I have always found it difficult to find work after leaving a school teaching career of more than 20 years. During the interview stage my skills of communication make it difficult to get past the short list stage. I have only had one job from a face to face interview, based on my attitude of being early and the German Australian interviewer having a love for German early attention to detail, I got the job based on that single attitude. All the other jobs I ever received were given without personal interviews. Rather than allowing my past failures cloud my present endeavour, I should embrace change, and learn from my past mistakes.

    Another thing I have learned is all strong authorities truly do shepherd their sheep with love, according to the best intentions they have, (I always look for the best in leaders) and as sheep we should love and forgive their short fallings. This capacity to forgive one another is called grace.

    If people do wrong us, and if we foster resentment about the wrong, we can become bitter about it. Thus the opposite of grace is bitterness. Bitter people are not willing to forgive themselves and so cannot forgive others who may have wronged them.

    I am starting to use words that are difficult to define, and thus I have to ask you what you mean by a strong authority?

    Why do humans have strong authorities ruling over them? And why do we tend to follow the culture of other humans blindly without asking why we follow the belief rules underneath that culture?

    So here I list some of my thoughts about strong authorities:-

    (1) Strong authorities are shepherds who care for their sheep.

    In Australia, a strong authority is a farmer who cares for his sheep in his own fenced enclosure.

    I remember my sheep childhood years on a sheep property in which thousands of sheep went freely over the land as they chose, but only within the boundaries of the fenced enclosure. Everything in life has boundary fences and our freedom is expressed only within those boundaries. Our skin is a boundary between a healthy body inside and the dangerous world of bacteria outside. Our roads have boundaries that allow freedom to travel safely along them. I remember as a child navigating the dirt tracks with the hollows and rises along the road as we travelled along the tennis court road. Of course some farmers do better jobs looking after sheep than others do, and some farmers make poor rules or fail to care for their sheep properly.

    One thing I noticed about strong authorities is they rule over the sheep, in order to “save” the sheep. The sheep see their shepherd as a “saviour”. What is there to “save” sheep from; that requires a “saviour”? In a sense a politician is a saviour that saves his culture of people from economic or social difficulties. The greatest political saviour I remember was Winston Churchill, the prime minister of England during the Second World War. Mr. Churchill did am amazing job rallying the people together. My Dad too, has been a “saviour” for me as a child growing up in his home.

    The highest esteem any strong authority has: is to “save” their subjects.

    My Dad “saved” me from poverty, from experiencing physical hardship and emotional hardship, something my Dad remembers himself as a child growing up with his Mum. It was tough for a kid in Australia in those faraway days, but not something I cannot imagine or show respect for. The ANZAC is a memorial for the strong authorities who went to war to save their sheep from potential abuse and allow our great country the freedom to graze as she wishes within the ocean boundaries of her coastline. I often wonder if it was not the sense of adventure and the royal wage that conscripted so many off to war rather than our natural love to save our own. But I am an optimist and I love to see the best from people’s attitudes. There is enough wickedness in the world and gloom abounds, so one has to learn to see love expressed in others despite the problems we see and feel coming our way. The problem with this “saviour” concept and this “saving” us from danger is it naturally implies other people are out there ready to harm us if given the opportunity.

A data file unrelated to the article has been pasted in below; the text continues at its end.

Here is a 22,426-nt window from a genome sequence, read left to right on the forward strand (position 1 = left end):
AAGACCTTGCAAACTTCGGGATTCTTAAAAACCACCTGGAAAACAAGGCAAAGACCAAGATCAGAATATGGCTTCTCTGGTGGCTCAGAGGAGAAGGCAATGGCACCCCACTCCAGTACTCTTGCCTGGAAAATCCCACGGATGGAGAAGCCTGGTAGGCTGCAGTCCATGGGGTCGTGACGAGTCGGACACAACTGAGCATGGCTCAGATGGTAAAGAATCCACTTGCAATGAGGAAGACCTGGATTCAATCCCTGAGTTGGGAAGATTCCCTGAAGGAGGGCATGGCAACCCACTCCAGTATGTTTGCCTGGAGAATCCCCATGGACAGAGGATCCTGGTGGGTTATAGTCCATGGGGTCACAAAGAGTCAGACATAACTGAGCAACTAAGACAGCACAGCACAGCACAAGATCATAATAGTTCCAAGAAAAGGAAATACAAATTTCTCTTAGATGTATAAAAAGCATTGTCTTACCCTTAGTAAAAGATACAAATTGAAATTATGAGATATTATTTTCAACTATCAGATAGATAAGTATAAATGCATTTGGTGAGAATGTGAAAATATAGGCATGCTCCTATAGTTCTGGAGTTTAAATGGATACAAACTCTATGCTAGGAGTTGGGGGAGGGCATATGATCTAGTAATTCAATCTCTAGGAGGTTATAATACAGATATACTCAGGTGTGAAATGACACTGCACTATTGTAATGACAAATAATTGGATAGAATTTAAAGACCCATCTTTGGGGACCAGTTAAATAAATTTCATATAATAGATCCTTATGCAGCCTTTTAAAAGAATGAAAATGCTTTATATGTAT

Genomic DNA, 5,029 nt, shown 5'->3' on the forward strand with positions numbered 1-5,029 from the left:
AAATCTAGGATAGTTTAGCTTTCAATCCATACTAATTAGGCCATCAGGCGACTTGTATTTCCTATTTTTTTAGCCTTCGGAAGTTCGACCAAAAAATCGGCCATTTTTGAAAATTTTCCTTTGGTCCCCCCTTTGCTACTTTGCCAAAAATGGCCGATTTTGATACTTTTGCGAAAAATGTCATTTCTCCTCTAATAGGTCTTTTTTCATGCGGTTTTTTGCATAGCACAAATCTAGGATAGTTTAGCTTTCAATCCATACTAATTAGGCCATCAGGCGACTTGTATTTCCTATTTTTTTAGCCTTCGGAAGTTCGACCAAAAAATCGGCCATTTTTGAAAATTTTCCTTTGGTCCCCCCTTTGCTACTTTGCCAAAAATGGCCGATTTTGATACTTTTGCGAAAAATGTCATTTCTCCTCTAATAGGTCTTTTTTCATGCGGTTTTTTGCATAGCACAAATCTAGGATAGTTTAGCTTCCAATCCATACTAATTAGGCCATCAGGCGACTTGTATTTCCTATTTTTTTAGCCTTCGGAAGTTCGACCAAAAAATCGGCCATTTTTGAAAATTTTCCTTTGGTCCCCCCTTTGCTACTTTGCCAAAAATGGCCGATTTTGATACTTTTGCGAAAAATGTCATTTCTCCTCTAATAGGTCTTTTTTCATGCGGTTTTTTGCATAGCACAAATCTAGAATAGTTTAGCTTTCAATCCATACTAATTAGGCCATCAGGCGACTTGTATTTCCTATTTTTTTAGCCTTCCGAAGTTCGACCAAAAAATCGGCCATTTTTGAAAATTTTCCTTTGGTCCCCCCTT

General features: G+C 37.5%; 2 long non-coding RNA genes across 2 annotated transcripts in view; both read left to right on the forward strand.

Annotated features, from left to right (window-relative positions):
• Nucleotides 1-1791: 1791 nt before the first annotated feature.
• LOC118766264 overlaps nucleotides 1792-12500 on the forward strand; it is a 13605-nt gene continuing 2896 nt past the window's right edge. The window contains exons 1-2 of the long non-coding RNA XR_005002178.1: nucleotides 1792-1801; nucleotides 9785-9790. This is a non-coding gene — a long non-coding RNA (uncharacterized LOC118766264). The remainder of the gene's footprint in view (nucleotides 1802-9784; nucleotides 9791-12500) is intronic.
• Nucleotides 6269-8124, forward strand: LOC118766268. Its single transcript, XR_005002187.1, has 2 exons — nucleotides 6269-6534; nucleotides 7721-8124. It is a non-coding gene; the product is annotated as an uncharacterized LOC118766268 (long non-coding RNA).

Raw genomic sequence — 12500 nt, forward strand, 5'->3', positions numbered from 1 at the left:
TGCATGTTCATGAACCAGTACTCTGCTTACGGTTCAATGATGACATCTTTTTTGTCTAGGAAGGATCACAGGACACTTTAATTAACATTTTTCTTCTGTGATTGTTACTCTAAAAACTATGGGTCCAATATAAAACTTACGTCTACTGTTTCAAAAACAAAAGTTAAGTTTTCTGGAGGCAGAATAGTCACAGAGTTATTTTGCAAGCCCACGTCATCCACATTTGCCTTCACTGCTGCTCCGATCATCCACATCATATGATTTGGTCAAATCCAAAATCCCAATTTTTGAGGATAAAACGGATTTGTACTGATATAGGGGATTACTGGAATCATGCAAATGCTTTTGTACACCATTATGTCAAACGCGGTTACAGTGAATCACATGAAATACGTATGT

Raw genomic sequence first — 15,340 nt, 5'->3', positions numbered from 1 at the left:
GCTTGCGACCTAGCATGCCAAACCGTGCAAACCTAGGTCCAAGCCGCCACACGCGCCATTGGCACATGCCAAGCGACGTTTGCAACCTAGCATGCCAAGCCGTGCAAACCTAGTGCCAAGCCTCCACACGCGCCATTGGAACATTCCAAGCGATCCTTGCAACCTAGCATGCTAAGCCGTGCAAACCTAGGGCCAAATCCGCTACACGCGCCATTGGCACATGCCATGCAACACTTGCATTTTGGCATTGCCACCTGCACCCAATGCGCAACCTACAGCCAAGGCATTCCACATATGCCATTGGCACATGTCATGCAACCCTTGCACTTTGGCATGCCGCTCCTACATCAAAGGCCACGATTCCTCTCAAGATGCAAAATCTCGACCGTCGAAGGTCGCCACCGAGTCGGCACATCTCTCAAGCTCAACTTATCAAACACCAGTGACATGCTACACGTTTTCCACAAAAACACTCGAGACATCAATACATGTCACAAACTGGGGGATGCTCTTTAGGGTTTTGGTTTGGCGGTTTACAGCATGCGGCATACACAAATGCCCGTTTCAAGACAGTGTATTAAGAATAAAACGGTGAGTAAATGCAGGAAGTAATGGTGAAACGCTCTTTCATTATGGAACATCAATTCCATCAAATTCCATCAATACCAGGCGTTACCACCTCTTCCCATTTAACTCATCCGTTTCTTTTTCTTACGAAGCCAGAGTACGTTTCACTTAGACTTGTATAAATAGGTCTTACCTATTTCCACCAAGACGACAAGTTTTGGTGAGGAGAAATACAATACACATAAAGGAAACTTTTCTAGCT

Why are there bad people out there and even bad strong authorities ready to harm and abuse us if given the opportunity? Why can’t all people and all strong authorities live in peace? Why did we have a first world war and a second world war? Why do so called terrorists continue to make our national peace and safety a threat? Why is it unsafe to walk the city streets late at night?

    And so the question arises what is bad ? And what is good ? and how does a society decide the rules it culturally adopts to live by, and whom is the strong authority that defines the rules as good or bad in the first place ?

    Science is terribly good at defining physical objects in society in the natural world. Science can make new objects beam with new technology and thus better technology is paralleled to a stronger society. In ancient times cities protected themselves from other bad societies by walls of stone. They hurled stones or spears at bad people to protect their own people inside their cities. Later on bronze spears proved sharper than copper spears and so Alexander the Great was able to cut down his enemies using better technology. Later on with the invention of steel, the superior sword cut off the bronze sword and pierced through the leather armour making a mockery of the less advanced technological society. And in modern times the Japanese discovered grinding steel into a powder and feeding it to chooks and collecting the poop to recycle back into steel, made a low phosphate grade of steel that allowed for superior edges that never went dull. This caused a superior razor sharp edge that kept its sharpness for longer and was highly prized as an instrument of war. Today we have the gun powered by gunpowder.